What is the Annual Percentage Rate (APR)?

Created by the government, the Annual Percentage Rate is intended to tell you the true cost of your mortgage, from the day you close until paying off your home loan. It is supposed to factor in the size of your mortgage, any prepaid items, closing costs and interest over the lifetime of your home loan expressed as a yearly percentage of your loan amount.

You’ll find the Annual Percentage Rate at the top of the Truth-in-Lending disclosure form. The law requires your lenders to disclose the home loan’s APR whenever giving you a quote. This law was intended to give homeowners better tools for making informed decisions when it comes to mortgage rate shopping; however, Federal Truth-in-Lending laws have been a dismal failure to his day.

If you’re looking for an apples-to-apples comparison of mortgage refinance offers across different lenders the APR is not the way to go. The problem with APR is that lenders manipulate the calculation based on their fictitious Good Faith Estimate to make their loan offers seem more attractive.

What’s Wrong With Your Bank’s APR?

One of the biggest flaws with Annual Percentage Rate is that the calculation is based on the assumption that you’ll keep the mortgage until the end of its term. The term length of your home loan is the amount of time you have to repay the mortgage. APR assumes you won’t sell or refinance before paying off your home. It also assumes you’ll only make your exact monthly payment and will never pay extra towards the principal balance.

If you ever refinance or pay a little more towards your mortgage balance the Annual Percentage Rate you used to choose the “best” offer is no longer valid. It also fails if you paid discount points when mortgage refinancing to buy down your interest rate. Points are a common ploy used by lenders to make their offers seem better than they really are.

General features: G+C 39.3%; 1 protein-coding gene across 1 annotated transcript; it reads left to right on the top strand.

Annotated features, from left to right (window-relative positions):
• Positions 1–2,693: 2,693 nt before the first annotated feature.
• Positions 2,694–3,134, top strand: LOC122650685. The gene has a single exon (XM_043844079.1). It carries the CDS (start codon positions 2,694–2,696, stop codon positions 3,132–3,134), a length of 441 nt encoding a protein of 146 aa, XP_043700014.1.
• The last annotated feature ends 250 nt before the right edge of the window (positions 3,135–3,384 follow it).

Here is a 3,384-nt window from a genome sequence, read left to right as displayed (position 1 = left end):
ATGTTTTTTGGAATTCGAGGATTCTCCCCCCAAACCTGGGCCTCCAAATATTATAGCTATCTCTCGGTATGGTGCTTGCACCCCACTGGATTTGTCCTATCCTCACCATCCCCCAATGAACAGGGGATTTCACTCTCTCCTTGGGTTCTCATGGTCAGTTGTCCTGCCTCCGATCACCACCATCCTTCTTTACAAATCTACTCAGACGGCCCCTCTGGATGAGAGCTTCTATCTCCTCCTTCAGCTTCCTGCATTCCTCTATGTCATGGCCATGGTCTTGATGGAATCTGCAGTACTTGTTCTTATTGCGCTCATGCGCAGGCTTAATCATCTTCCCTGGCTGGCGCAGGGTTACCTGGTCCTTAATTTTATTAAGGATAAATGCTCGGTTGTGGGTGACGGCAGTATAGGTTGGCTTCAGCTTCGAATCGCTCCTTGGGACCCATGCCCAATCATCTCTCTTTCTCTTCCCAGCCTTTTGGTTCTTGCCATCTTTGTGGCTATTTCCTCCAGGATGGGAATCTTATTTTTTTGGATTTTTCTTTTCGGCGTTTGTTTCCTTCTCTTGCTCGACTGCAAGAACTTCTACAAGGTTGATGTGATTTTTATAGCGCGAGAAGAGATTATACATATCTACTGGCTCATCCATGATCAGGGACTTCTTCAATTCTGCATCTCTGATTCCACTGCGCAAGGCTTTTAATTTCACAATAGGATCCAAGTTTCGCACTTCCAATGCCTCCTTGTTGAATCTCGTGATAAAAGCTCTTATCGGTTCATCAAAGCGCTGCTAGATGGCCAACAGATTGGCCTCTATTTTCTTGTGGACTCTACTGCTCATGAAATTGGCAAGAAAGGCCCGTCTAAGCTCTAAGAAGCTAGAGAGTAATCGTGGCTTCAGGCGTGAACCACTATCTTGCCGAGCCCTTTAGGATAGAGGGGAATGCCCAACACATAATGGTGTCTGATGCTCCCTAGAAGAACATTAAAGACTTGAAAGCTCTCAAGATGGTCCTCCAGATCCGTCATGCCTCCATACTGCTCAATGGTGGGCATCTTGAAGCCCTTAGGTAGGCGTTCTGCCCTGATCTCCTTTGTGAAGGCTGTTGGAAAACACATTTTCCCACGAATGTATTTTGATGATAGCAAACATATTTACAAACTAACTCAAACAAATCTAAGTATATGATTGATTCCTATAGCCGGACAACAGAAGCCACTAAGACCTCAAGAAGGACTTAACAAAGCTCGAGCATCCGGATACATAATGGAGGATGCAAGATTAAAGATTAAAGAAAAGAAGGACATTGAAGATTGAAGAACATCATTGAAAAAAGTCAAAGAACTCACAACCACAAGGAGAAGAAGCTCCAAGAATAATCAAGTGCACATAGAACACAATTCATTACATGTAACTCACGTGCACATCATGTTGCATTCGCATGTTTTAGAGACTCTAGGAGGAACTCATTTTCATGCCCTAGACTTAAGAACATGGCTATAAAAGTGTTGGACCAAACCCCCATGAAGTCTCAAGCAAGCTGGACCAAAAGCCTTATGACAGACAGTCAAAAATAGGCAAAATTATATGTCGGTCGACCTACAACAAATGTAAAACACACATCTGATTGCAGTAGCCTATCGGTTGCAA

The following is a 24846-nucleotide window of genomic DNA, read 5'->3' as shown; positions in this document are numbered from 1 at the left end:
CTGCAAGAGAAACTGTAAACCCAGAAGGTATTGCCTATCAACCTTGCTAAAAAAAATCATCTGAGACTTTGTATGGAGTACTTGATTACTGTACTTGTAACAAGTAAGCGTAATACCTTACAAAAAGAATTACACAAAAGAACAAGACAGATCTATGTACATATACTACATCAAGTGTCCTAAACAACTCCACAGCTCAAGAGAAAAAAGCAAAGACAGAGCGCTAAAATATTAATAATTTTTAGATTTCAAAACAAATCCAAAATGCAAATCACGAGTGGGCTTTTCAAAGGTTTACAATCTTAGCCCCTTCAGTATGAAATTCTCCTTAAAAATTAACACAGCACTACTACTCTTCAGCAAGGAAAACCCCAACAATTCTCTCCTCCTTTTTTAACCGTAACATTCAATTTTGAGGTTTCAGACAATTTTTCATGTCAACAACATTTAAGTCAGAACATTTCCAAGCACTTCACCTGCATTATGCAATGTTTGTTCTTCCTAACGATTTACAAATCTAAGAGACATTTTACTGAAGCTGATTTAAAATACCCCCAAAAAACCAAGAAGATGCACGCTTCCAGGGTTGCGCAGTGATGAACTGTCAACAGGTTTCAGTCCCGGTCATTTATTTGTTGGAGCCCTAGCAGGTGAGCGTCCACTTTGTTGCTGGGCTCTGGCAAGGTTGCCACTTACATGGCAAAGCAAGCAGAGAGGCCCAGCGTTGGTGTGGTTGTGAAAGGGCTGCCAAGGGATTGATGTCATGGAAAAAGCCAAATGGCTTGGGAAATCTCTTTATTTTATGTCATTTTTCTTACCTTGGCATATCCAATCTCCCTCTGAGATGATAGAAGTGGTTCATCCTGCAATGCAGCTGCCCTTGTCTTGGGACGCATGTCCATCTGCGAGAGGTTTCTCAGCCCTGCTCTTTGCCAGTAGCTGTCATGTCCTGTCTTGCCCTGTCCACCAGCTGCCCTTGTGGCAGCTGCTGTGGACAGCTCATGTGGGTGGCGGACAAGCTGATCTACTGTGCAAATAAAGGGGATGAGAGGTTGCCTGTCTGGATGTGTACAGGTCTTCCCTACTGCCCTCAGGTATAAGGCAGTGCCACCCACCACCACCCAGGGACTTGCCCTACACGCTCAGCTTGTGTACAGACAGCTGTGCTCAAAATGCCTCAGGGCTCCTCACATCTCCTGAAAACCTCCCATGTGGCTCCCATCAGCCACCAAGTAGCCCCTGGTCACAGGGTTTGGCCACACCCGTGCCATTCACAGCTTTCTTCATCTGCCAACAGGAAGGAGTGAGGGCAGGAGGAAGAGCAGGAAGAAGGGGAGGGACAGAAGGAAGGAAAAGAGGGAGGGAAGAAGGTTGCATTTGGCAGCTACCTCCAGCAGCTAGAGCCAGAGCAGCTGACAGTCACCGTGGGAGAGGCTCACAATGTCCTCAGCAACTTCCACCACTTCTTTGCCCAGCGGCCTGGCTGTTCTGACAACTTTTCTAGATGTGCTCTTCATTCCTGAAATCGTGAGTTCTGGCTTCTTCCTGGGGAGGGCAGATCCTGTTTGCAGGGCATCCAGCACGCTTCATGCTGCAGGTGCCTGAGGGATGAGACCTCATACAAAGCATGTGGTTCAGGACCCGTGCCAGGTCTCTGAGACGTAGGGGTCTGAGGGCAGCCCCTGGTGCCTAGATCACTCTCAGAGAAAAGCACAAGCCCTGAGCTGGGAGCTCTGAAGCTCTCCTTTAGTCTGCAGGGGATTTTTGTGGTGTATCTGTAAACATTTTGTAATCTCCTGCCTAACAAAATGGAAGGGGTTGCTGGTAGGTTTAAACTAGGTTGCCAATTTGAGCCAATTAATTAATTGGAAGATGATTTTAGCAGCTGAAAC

Paying discount points on your refi only makes sense if you’re able to recoup the closing costs from your lower payment amount. If you sell or refinance again before breaking even on your out-of-pocket expenses you’re going to be losing money no matter how low your mortgage rates.

Even though you’re paying more at closing with discount points, because the interest rate will be lower, the APR on the more expensive home loan will also be lower.

This why the Annual Percentage Rate used by your bank is flawed, and doesn’t give you an apples-to-apples comparison when shopping for the best refinance companies. In fact, if you rely solely on APR you’ll wind up with a home loan with the highest out-of-pocket closing costs.

Another area where the APR fails is the third-party costs like attorney fees, title, and appraisal costs. These are subject to change on every mortgage refinance loan and are not part of the Annual Percentage Rate. Banks and lenders frequently low-ball these expenses to make their APRs seem more attractive. The Annual Percentage Rate also fails to take into consideration future rate increases on Adjustable Rate Mortgages.

How to Shop the Lowest Refinance Rates & Fees

The best way to shop for the best mortgage offer is to compare rates and all fees. Don’t rely only on the Good Faith Estimate but reconcile everything with the HUD-1 Settlement Statement. Don’t be afraid to challenge the fees you find in your loan documents. Administrative, application and courier fees are usually junk that can be avoided.

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You can learn more about getting the lowest refinance rates from lenders like Amersiave and USAA Mortgage Rates by checking out my free Underground Mortgage Videos.

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Here’s a quick sample to get started finding shopping for today’s lowest refinance rates & fees…